Read the online version here: https://chicago.suntimes.com/chicago-politics/brown-divorce-court-judges-can-now-ask-whos-a-good-pet-owner/
Read the online version here: https://chicago.suntimes.com/chicago-politics/brown-divorce-court-judges-can-now-ask-whos-a-good-pet-owner/
Companion animals play an ever-increasing role in American society. US pet industry expenditures were $38.5 billion in 2006 and nearly doubled to $66.75 billion in 2016. According to the 2017-2018 APPA National Pet Owners Survey, 68% of US households own a pet, equating to 84.6 million homes.
The strong emotional bond that binds people to their pets is undeniable, and it is a bond that courts and legislatures throughout the country are increasingly recognizing. California Supreme Court Justice Arabian, in his dissenting opinion in Nahrsted v. Lakeside Village Condominium Ass’n, 8 Cal. 4th 361, 390 (1994), summarized it as follows:
The value of pets in daily life is a matter of common knowledge and understanding as well as extensive documentation. People of all ages, but particularly the elderly and the young, enjoy their companionship . . . Animals provide comfort at the death of a family member or dear friend, and for the lonely can offer a reason for living when life seems to have lost its meaning . . . Families benefit from the experience of sharing that having a pet encourages.
Until recently, the Illinois Marriage and Dissolution of Marriage Act (“IMDMA”) has been silent as to specific references to pets, and they were allocated as personal property in a divorce, just like the furniture, automobiles and appliances of a marriage. On August 25, 2017, Illinois Governor Bruce Rauner signed into law, Public Act 100-0422 (the “Act”), which makes provisions in the IMDMA for the allocation of possession and responsibility for companion animals jointly owned by parties in a divorce proceeding. Public Act 100-0422 becomes effective January 1, 2018.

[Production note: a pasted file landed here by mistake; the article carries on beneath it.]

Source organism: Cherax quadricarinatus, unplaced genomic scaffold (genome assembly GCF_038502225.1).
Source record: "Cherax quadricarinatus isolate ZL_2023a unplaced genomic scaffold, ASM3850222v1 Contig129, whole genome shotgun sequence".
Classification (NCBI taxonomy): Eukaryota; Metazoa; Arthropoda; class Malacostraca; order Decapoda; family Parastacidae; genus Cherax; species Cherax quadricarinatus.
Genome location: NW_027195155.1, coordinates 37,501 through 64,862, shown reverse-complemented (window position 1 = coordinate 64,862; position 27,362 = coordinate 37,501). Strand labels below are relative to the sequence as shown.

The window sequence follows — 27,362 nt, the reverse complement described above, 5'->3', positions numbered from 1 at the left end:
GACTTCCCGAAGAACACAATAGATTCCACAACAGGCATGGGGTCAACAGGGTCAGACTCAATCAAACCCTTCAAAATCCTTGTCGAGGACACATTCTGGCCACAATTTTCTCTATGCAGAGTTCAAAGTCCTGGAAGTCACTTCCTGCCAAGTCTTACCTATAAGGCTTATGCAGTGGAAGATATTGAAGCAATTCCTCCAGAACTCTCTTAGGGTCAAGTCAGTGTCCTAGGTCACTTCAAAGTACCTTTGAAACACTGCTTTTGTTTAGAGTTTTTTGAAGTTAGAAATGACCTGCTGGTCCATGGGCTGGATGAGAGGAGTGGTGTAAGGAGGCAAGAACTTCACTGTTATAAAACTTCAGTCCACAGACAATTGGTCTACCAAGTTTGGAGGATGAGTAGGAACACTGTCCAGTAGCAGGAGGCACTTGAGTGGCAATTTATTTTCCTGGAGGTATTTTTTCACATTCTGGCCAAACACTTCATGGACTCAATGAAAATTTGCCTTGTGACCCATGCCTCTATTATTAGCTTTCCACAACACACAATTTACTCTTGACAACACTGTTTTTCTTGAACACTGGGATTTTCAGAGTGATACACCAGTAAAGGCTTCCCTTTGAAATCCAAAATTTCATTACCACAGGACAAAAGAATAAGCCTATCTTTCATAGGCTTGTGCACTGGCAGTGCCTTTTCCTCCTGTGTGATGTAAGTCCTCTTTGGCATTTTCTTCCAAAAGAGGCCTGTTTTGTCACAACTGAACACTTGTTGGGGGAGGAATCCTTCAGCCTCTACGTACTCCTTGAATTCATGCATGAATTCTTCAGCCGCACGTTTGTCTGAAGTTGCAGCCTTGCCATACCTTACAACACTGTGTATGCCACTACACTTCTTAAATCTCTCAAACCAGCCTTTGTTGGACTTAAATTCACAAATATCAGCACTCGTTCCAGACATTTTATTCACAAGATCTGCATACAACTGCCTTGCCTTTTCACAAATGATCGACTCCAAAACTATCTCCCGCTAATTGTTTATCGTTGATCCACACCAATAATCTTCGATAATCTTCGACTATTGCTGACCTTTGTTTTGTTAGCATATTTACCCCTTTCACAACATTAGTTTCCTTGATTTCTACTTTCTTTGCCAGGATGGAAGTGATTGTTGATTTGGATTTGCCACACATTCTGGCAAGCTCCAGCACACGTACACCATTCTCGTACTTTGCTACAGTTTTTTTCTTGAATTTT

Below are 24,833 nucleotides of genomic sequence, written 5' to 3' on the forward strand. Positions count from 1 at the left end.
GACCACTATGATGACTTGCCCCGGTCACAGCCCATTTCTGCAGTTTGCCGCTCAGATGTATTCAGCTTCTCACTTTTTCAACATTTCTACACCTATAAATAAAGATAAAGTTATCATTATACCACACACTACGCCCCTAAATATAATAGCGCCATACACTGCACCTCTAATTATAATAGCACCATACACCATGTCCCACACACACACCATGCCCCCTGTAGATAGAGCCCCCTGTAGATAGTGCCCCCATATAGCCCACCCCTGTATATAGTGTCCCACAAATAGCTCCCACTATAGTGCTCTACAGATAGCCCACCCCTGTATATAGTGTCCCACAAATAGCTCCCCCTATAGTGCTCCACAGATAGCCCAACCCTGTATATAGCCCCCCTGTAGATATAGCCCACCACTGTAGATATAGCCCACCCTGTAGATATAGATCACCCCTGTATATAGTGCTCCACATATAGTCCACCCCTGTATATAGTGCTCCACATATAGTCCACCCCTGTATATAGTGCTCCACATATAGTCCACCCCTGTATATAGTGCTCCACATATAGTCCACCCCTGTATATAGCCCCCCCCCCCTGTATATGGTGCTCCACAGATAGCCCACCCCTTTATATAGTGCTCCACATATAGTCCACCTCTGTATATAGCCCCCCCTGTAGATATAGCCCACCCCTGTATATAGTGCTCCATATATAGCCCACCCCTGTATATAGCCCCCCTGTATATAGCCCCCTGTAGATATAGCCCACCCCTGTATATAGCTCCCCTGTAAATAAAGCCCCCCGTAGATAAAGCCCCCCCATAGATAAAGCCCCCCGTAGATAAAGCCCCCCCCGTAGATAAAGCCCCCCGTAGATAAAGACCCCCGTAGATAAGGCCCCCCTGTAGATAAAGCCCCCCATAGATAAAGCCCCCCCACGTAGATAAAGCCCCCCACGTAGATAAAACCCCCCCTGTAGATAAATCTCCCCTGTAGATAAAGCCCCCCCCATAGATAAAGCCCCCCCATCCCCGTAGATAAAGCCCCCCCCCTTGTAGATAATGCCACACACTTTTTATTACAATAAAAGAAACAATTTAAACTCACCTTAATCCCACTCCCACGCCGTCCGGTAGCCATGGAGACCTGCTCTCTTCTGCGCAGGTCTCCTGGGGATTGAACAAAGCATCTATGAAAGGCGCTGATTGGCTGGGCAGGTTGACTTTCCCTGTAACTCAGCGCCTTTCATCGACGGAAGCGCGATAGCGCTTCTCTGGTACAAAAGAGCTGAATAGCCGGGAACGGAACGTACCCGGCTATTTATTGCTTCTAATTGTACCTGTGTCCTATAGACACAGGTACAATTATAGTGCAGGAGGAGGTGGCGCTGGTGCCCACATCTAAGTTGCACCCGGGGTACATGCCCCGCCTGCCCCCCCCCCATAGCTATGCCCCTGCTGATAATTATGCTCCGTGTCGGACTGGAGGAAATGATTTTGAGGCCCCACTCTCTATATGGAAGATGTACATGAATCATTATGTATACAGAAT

The Illinois Legislature will now also take a step toward recognizing the unique value of pets. While the Act does not use the words “custody” or “best interests” in referring to the allocation of pets, and the language still refers to them as “assets” and makes reference to ownership, consideration for the welfare of the animals will now be codified in the statute, which reads:
In issuing an order under this subsection, the court shall take into consideration the well-being of the companion animal.
Public Act 100-0422 at Sections 501(f) and 503(n). (Emphasis added.)
In other words, the court is now required to consider the pet’s “well-being”, which is a significant departure from the way all other property is treated under the law. For instance, courts do not consider which party will get more regular oil changes when it allocates a car, or who rinses the dishes more thoroughly when allocating a dishwasher.